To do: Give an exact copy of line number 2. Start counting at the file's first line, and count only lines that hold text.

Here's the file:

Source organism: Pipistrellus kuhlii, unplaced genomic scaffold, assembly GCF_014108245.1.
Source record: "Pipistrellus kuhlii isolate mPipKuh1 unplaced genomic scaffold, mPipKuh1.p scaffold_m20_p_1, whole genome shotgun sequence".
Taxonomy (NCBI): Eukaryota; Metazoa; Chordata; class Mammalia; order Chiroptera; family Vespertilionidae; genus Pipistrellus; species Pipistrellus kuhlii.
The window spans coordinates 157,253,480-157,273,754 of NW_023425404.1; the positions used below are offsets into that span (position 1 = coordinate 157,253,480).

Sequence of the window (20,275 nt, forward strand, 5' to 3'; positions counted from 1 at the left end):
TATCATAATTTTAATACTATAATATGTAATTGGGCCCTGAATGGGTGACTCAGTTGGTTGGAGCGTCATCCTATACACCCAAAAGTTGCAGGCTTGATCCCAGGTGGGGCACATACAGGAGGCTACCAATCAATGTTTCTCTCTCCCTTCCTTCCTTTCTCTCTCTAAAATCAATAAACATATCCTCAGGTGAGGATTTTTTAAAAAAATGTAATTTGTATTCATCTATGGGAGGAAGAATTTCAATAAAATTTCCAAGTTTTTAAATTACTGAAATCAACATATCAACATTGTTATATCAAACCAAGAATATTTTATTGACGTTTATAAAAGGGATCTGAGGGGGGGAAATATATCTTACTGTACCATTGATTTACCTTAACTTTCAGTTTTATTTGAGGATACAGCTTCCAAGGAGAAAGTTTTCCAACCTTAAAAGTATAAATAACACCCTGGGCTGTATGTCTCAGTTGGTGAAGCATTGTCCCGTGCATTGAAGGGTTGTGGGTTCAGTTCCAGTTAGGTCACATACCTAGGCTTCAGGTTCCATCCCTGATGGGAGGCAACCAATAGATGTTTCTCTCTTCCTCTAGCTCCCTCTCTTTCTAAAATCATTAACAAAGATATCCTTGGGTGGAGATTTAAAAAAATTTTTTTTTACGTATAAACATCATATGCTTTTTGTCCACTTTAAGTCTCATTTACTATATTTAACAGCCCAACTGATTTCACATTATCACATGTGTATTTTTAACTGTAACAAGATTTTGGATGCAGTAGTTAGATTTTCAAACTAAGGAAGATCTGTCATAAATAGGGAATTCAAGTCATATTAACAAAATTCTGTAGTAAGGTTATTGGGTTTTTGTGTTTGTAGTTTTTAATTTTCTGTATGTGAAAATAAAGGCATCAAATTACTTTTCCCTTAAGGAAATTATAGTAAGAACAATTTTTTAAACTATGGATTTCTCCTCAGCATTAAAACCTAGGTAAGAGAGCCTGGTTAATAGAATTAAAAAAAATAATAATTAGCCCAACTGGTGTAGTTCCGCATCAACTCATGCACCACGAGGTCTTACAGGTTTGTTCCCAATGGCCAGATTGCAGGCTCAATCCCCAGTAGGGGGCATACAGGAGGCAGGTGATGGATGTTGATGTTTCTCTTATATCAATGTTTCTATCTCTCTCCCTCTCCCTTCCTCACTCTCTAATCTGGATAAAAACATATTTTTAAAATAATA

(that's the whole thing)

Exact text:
Source record: "Pipistrellus kuhlii isolate mPipKuh1 unplaced genomic scaffold, mPipKuh1.p scaffold_m20_p_1, whole genome shotgun sequence".